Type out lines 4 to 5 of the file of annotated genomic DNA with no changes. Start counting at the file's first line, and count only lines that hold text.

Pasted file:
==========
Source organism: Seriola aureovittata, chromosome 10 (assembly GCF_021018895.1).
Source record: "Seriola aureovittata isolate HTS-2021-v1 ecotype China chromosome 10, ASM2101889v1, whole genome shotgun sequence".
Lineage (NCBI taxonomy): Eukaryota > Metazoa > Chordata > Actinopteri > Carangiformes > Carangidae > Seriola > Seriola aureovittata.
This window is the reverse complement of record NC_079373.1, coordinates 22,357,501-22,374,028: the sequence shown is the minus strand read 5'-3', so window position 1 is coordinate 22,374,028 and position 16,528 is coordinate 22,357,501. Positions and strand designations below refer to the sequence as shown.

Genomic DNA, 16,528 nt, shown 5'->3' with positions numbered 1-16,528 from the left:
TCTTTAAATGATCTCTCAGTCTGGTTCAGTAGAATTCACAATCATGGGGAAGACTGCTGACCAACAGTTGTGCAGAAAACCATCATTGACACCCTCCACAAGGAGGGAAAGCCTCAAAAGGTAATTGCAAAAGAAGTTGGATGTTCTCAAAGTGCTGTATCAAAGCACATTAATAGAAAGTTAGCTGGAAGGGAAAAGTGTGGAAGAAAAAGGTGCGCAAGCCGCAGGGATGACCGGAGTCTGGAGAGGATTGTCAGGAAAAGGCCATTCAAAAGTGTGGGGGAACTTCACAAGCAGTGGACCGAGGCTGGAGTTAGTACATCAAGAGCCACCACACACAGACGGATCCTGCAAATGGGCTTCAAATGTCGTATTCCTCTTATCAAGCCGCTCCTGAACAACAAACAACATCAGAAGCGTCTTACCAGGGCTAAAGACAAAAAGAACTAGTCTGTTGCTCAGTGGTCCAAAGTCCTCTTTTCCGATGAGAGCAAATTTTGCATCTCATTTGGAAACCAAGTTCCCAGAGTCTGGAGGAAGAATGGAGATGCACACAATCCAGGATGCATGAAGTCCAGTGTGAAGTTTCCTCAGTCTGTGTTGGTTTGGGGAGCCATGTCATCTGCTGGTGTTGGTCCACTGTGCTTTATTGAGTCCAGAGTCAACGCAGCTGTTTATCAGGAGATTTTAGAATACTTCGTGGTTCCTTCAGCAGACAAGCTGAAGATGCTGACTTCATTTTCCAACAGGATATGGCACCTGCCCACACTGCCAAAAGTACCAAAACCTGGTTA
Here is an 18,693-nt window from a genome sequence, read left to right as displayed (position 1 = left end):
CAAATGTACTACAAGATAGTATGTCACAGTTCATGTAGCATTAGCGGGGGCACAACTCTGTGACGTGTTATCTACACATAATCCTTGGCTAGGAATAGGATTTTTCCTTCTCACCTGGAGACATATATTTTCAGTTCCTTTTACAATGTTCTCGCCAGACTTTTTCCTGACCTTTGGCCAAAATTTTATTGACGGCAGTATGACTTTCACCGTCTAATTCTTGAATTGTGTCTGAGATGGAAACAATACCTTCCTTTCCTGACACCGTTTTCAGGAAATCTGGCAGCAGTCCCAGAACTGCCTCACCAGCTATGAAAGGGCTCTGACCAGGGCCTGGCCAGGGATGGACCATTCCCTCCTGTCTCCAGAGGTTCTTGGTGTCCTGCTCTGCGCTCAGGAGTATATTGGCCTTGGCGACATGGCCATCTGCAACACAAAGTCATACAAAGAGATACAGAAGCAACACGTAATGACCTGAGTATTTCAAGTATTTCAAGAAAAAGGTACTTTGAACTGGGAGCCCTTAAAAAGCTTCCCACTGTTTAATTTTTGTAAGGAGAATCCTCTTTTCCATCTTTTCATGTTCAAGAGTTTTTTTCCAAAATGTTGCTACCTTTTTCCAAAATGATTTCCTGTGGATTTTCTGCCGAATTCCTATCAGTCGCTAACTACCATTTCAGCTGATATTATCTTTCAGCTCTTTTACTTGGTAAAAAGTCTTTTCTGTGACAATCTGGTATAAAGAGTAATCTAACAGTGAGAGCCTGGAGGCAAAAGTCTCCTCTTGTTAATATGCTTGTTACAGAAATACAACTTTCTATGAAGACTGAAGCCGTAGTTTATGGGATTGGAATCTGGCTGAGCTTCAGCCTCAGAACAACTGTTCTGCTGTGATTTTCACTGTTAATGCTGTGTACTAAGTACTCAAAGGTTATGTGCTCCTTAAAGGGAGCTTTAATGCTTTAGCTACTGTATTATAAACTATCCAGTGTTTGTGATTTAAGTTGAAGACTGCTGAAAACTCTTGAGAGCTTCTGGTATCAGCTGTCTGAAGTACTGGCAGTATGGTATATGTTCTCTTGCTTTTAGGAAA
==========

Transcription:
This window is the reverse complement of record NC_079373.1, coordinates 22,357,501-22,374,028: the sequence shown is the minus strand read 5'-3', so window position 1 is coordinate 22,374,028 and position 16,528 is coordinate 22,357,501. Positions and strand designations below refer to the sequence as shown.

Genomic DNA, 16,528 nt, shown 5'->3' with positions numbered 1-16,528 from the left: